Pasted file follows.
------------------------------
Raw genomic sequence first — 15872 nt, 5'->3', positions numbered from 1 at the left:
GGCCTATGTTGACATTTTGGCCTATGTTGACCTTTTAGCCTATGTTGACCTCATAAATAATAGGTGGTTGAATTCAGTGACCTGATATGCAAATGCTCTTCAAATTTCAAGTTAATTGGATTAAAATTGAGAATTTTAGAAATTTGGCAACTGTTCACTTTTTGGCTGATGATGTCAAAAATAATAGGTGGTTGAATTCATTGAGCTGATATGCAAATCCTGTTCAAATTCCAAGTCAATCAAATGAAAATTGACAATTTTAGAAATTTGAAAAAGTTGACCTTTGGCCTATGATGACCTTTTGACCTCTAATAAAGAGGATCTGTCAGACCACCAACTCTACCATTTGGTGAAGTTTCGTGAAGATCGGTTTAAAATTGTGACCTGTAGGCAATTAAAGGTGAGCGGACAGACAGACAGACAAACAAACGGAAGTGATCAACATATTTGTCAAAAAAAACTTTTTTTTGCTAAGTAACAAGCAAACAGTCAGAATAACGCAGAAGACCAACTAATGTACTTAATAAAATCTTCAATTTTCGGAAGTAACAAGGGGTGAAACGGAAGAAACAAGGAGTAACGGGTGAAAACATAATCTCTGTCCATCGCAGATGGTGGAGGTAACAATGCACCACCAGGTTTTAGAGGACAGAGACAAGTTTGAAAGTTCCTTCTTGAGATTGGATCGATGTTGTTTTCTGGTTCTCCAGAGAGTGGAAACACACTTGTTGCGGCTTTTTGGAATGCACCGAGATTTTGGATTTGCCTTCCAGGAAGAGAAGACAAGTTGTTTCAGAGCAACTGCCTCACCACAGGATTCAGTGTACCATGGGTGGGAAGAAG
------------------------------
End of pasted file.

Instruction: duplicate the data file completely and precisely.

Raw genomic sequence first — 15872 nt, 5'->3', positions numbered from 1 at the left:
GGCCTATGTTGACATTTTGGCCTATGTTGACCTTTTAGCCTATGTTGACCTCATAAATAATAGGTGGTTGAATTCAGTGACCTGATATGCAAATGCTCTTCAAATTTCAAGTTAATTGGATTAAAATTGAGAATTTTAGAAATTTGGCAACTGTTCACTTTTTGGCTGATGATGTCAAAAATAATAGGTGGTTGAATTCATTGAGCTGATATGCAAATCCTGTTCAAATTCCAAGTCAATCAAATGAAAATTGACAATTTTAGAAATTTGAAAAAGTTGACCTTTGGCCTATGATGACCTTTTGACCTCTAATAAAGAGGATCTGTCAGACCACCAACTCTACCATTTGGTGAAGTTTCGTGAAGATCGGTTTAAAATTGTGACCTGTAGGCAATTAAAGGTGAGCGGACAGACAGACAGACAAACAAACGGAAGTGATCAACATATTTGTCAAAAAAAACTTTTTTTTGCTAAGTAACAAGCAAACAGTCAGAATAACGCAGAAGACCAACTAATGTACTTAATAAAATCTTCAATTTTCGGAAGTAACAAGGGGTGAAACGGAAGAAACAAGGAGTAACGGGTGAAAACATAATCTCTGTCCATCGCAGATGGTGGAGGTAACAATGCACCACCAGGTTTTAGAGGACAGAGACAAGTTTGAAAGTTCCTTCTTGAGATTGGATCGATGTTGTTTTCTGGTTCTCCAGAGAGTGGAAACACACTTGTTGCGGCTTTTTGGAATGCACCGAGATTTTGGATTTGCCTTCCAGGAAGAGAAGACAAGTTGTTTCAGAGCAACTGCCTCACCACAGGATTCAGTGTACCATGGGTGGGAAGAAG